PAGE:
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Eight facts about the synthesizer and electronic music

By Maggie Belnap


The invention of the synthesizer in the mid-20th century inspired composers and redesigned electronic music. The synthesizer sped up the creation process by combining hundreds of different sounds, and composers were inspired to delve deeper into the possibilities of electronic music.

1.     Electronic music was first attempted in the United States and Canada in the 1890s. Its creation process was difficult. To create just a few minutes of music, with perhaps a hundred different sounds, could take weeks to finalize.

2.     The first true synthesizer was released to the public in 1956. It was made up of an array of electronic tone generators and processing devices that controlled the nature of the sounds.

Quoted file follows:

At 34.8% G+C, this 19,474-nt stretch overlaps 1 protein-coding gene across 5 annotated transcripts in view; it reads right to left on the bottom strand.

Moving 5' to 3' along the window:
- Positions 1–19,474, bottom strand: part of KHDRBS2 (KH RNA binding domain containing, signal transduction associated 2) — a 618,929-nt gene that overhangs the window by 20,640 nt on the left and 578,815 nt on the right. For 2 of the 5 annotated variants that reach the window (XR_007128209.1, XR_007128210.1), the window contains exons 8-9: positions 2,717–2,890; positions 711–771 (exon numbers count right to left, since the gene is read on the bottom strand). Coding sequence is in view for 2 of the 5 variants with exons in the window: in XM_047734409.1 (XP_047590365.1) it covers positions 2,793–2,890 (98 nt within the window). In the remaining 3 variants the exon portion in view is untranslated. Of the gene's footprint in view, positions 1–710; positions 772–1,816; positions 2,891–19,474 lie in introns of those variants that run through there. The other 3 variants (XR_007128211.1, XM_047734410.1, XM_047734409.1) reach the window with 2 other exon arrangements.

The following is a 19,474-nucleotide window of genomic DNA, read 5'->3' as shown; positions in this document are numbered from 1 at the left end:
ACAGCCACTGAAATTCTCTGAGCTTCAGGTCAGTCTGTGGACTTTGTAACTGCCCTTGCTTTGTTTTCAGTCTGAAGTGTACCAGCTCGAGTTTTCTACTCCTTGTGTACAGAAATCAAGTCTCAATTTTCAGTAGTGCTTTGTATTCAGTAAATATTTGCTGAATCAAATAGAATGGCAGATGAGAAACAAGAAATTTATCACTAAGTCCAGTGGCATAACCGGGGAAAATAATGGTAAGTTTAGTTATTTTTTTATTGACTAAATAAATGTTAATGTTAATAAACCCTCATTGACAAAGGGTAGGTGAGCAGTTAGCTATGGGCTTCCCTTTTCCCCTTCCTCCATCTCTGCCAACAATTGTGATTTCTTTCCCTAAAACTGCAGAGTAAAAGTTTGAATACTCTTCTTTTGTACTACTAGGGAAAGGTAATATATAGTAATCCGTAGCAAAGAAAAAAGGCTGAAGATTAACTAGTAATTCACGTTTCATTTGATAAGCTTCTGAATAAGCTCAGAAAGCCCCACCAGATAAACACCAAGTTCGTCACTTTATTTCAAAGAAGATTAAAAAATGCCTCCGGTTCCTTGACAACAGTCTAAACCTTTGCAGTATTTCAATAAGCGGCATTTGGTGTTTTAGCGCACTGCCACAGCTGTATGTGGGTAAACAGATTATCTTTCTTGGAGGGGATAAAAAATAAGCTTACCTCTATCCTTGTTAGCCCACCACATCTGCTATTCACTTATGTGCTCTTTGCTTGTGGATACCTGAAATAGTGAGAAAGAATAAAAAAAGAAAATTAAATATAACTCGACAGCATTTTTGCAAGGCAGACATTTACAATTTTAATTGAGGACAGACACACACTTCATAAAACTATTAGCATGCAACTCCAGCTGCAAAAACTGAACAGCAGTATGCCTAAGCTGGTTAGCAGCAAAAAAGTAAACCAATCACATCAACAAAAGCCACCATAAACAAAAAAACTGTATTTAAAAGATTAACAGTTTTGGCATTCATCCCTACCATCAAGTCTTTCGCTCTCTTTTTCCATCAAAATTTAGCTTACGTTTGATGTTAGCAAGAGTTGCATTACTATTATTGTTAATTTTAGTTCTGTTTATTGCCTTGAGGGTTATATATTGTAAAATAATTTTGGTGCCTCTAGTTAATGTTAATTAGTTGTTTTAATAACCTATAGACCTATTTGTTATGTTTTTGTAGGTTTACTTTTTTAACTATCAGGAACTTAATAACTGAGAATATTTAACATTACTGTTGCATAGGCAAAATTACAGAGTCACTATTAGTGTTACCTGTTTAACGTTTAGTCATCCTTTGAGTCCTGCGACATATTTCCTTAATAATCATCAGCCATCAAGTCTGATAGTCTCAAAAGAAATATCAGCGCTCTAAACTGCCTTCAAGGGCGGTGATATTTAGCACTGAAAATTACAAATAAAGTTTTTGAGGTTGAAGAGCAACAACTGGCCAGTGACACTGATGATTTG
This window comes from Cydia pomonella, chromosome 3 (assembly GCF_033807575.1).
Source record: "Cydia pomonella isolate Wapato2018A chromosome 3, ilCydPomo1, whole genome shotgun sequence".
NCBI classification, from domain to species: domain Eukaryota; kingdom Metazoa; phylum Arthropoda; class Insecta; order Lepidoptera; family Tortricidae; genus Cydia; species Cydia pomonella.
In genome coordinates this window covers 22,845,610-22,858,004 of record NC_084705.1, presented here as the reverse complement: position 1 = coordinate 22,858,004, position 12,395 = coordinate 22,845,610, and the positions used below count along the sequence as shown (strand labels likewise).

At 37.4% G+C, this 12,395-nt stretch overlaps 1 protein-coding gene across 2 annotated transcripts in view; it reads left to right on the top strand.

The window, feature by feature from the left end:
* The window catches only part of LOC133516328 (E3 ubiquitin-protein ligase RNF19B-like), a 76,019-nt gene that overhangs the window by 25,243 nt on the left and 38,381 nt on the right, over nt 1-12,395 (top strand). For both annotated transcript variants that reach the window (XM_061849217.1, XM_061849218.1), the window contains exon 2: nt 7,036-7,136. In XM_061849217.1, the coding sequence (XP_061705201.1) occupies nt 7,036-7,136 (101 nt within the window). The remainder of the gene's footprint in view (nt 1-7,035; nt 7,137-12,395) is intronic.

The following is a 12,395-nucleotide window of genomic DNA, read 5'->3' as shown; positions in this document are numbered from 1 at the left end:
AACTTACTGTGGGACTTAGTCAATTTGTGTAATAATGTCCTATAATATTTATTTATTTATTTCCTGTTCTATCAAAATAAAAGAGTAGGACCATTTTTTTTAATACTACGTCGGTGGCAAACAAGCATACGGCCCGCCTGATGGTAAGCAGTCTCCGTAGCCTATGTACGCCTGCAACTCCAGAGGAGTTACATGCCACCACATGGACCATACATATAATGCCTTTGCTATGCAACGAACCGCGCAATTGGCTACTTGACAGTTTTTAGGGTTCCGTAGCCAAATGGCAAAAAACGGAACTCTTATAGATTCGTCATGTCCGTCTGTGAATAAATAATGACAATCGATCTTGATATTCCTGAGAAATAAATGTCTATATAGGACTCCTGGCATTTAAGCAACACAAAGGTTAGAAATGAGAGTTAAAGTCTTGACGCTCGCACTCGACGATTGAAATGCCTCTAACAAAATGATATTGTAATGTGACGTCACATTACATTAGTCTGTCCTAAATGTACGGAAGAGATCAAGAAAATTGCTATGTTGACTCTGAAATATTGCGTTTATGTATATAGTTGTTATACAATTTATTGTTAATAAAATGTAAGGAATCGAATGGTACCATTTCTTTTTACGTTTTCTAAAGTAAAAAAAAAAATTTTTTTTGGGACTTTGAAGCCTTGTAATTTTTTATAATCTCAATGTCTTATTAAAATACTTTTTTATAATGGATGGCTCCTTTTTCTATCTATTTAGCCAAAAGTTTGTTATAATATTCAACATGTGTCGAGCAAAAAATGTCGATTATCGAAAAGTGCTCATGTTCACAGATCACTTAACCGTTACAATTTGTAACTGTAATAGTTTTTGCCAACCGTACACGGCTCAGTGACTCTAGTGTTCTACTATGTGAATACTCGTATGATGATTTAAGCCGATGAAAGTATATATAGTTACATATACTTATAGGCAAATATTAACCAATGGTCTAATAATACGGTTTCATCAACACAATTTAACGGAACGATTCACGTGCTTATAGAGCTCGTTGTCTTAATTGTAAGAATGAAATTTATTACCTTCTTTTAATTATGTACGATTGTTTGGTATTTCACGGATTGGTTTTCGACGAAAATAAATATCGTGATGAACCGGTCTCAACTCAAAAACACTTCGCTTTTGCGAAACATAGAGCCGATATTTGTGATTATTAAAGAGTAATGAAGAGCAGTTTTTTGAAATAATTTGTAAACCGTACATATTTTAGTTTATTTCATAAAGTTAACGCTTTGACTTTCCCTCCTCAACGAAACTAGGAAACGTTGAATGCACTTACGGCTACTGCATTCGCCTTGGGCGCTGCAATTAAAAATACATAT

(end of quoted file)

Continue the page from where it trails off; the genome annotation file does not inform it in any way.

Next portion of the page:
3.     That synthesizer played itself in traveling patterns that could be repeated or not. It was controlled by a system of brush sensors that responded to patterns of pre-punched holes on a rotating paper roll.

4.     The most well-known and celebrated electronic pieces in the 1950s are Eimert’s Fünf Stücke, Stockhausen’s Gesang der Jünglinge, Krenek’s Spiritus Intelligentiae Sanctus, Berio’s Mutazioni, and Maderna’s Notturno.

 Robert Moog and his synthesizer

Robert Moog and his synthesizer via Wikimedia Commons

5.     The first electronic concert was given in the Museum of Modern Art, NY on 28 October 1953 by Ussachevsky and Luening.

6.     Two Americans, Robert Moog and Donald Buchla, created separate companies to manufacture synthesizers in the 1960s. Robert Moog’s synthesizer was released in 1965 and is considered a major milestone for electronic music.

7.     They were followed by others and soon synthesizers that were voltage-controlled and portable were available for studio and on stage performances.

8.     In the 1980s, commercial synthesizers were produced on a regular basis. Yamaha released the first all-digital synthesizer in 1983.

Maggie Belnap is a Social Media intern at Oxford University Press. She attends Amherst College.

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